Birth control prevents teenage pregnancies and abortions -- when teens know about it and are able to use it.
Of 560 young women deemed at high risk for pregnancy who were given free access to hormonal implants and copper IUDs as part of a study, not a single one became pregnant during the years they were tracked, according to a report that appears in Thursday’s edition of the New England Journal of Medicine.
Among all 1,404 teens who took part in the Contraceptive CHOICE Project between 2008 and 2013, the average annual pregnancy rate was 34 per 1,000 teens. That was 41% lower than the pregnancy rate for all American teens, which was 57.4 per 1,000 in 2010.
Nearly all of the St. Louis-area teens who took part in CHOICE were sexually active (97% of them had already lost their virginity when they enrolled in the program, and 99% had done so by the end of their first year in the program). When compared only with American teens who were sexually experienced, the young women in the program looked even better -- their pregnancy rate was 79% lower than that of their counterparts, who had 158.5 pregnancies per 1,000 teens.
The results were similar for abortions and births, according to the journal report. The average annual abortion rate for CHOICE participants was 9.7 per 1,000, compared with 14.7 per 1,000 for all U.S. teens and 41.5 per 1,000 sexually active teens. In addition, the average annual birth rate for teens in CHOICE was 19.4 per 1,000, compared with 34.4 per 1,000 American teens and 94 per 1,000 sexually active teens.
The Contraceptive CHOICE Program was launched by researchers at Washington University in St. Louis to see whether unintended pregnancies could be reduced by removing three common barriers to birth control -- lack of accurate information, lack of access to effective birth control and lack of funds to pay for it. The study enrolled 9,256 women between the ages of 14 and 45. Most of the minors in the study got their parents’ permission to participate, though four got waivers to enroll without parental consent.
All of the study participants were seeking contraception before they enrolled in CHOICE, and none of them intended to get pregnant for at least a year. Counselors in the program laid out various options for birth control -- from most effective to least effective -- and let the women decide which method was best for them. If their choice was medically appropriate, it was provided free of charge.
The New England Journal of Medicine study focused on data from 716 teens who were tracked for three years and 688 teens who were tracked for two years. Before joining the study, 48% of these teens had experienced an unplanned pregnancy, 25% had given birth and 18% had had an abortion.
After learning about various contraception options, 35% chose the hormone implant, making it the most popular choice. Coming in a close second (at 32%) were intrauterine devices that release the hormone levonorgestrel, followed by birth control pills (13%) and hormone injections that last for three months (9%). Copper IUDs were picked by 5% of women, as were vaginal rings. Rounding out the list was the transdermal patch, the choice of 2% of teens.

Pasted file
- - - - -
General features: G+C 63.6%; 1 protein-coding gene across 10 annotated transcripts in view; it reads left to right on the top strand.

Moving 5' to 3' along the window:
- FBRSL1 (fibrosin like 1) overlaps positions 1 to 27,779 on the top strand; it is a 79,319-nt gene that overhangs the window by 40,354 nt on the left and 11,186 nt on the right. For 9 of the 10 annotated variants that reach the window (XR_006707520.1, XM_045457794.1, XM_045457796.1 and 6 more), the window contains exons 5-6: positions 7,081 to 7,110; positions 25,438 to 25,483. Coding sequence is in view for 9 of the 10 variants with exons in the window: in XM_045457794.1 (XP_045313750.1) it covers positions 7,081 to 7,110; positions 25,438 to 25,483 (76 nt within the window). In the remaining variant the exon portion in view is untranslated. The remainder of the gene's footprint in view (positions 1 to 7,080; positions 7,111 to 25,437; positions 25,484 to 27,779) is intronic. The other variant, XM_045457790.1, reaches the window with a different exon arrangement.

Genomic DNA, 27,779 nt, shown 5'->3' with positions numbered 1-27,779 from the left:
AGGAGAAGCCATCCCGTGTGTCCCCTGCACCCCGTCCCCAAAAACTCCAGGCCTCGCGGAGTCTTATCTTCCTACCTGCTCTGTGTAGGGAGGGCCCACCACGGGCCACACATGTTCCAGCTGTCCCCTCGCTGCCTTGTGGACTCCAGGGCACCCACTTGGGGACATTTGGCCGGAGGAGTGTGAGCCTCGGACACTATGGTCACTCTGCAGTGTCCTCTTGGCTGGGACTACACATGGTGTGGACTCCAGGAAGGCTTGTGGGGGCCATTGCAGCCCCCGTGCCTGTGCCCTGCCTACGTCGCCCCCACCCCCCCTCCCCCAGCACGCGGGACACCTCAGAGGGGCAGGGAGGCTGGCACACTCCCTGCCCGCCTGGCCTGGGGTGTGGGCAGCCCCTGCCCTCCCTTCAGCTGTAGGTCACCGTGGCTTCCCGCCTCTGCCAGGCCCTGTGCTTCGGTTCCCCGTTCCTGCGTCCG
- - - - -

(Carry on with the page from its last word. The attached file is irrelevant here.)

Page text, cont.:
The most effective choices turned out to be the hormone implant and the copper IUD, both of which had perfect records over a combined 690.6 teen-years of use. As for the others:
The hormone-releasing IUD had 5.1 failures per 1,000 teen-years of use;
The hormone injections resulted in 5.2 failures per 1,000 teen-years of use;
The contraceptive ring produced 51.8 failures per 1,000 teen-years of use;
Birth control pills resulted in 56.8 failures per 1,000 teen-years of use; and
The transdermal patch had 60.8 failures per 1,000 teen-years of use.
The key to the CHOICE program’s success was that more than 70% of the teens were persuaded to pick a long-acting form of birth control, the study authors noted. Earlier this week, the American Academy of Pediatrics issued a policy statement endorsing teens’ use of hormone implants and IUDs, which can remain in place for up to 10 years.
Though teen pregnancy rates have been falling in the United States since the 1990s, they are still far higher than those of other industrialized nations. About 625,000 American teens became pregnant in 2010, according to data from the Guttmacher Institute.
The National Campaign to Prevent Teen and Unplanned Pregnancy estimates that teen births cost the United States nearly $10 billion in 2010. Those costs included healthcare needs, public assistance through programs such as the Special Supplemental Nutrition Program for Women, Infants and Children, and lost income to mothers who drop out of school or are otherwise unable to reach their educational potential.
The Centers for Disease Control and Prevention has set a goal of reducing the teen birth rate to 30.3 per 1,000 teens by 2015. The teens enrolled in CHOICE are already 36% below that goal, the study authors note.